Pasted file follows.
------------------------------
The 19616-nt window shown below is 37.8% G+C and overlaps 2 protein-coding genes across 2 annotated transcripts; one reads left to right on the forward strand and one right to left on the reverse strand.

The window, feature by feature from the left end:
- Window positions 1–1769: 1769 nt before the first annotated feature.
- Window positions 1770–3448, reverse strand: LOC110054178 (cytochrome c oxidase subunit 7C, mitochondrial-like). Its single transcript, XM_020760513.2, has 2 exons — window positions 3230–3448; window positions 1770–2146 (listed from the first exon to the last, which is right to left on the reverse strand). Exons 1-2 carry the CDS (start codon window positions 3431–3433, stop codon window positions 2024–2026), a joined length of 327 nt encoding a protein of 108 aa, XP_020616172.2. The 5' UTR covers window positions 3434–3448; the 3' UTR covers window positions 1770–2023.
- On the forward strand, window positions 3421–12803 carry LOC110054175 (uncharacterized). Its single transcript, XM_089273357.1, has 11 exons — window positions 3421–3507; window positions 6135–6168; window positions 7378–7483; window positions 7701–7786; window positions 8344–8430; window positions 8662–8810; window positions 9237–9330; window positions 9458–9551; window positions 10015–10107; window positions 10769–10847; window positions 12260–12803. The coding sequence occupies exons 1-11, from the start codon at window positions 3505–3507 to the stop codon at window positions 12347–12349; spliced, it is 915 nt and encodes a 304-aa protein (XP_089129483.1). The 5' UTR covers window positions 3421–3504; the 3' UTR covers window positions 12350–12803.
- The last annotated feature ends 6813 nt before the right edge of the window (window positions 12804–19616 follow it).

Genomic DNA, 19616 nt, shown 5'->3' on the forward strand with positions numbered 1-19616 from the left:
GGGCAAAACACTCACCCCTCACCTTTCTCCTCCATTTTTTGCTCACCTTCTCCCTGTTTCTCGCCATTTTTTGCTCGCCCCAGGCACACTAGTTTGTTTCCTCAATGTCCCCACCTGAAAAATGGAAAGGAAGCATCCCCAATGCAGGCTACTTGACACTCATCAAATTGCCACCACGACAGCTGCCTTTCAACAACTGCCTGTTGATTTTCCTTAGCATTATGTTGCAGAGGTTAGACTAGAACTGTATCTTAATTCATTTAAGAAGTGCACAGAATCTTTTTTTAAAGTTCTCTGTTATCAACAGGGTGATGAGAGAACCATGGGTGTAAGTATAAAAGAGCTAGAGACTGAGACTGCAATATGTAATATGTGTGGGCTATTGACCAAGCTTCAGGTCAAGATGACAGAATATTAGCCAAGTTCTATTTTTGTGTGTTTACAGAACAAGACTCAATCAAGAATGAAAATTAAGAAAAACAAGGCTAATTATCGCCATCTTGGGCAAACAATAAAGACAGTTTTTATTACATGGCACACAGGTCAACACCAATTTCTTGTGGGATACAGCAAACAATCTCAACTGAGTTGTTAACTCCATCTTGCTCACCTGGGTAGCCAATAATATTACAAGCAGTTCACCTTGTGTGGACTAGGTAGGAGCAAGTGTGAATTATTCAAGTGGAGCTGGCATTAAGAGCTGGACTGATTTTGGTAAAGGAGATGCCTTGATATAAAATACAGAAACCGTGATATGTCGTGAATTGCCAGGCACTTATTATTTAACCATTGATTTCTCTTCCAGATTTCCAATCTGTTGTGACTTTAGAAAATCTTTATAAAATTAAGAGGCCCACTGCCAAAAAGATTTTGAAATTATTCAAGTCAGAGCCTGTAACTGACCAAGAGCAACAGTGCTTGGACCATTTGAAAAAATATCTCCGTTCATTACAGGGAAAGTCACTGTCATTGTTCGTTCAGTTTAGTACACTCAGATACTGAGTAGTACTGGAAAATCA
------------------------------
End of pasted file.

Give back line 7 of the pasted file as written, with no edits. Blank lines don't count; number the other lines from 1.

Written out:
Genomic DNA, 19616 nt, shown 5'->3' on the forward strand with positions numbered 1-19616 from the left: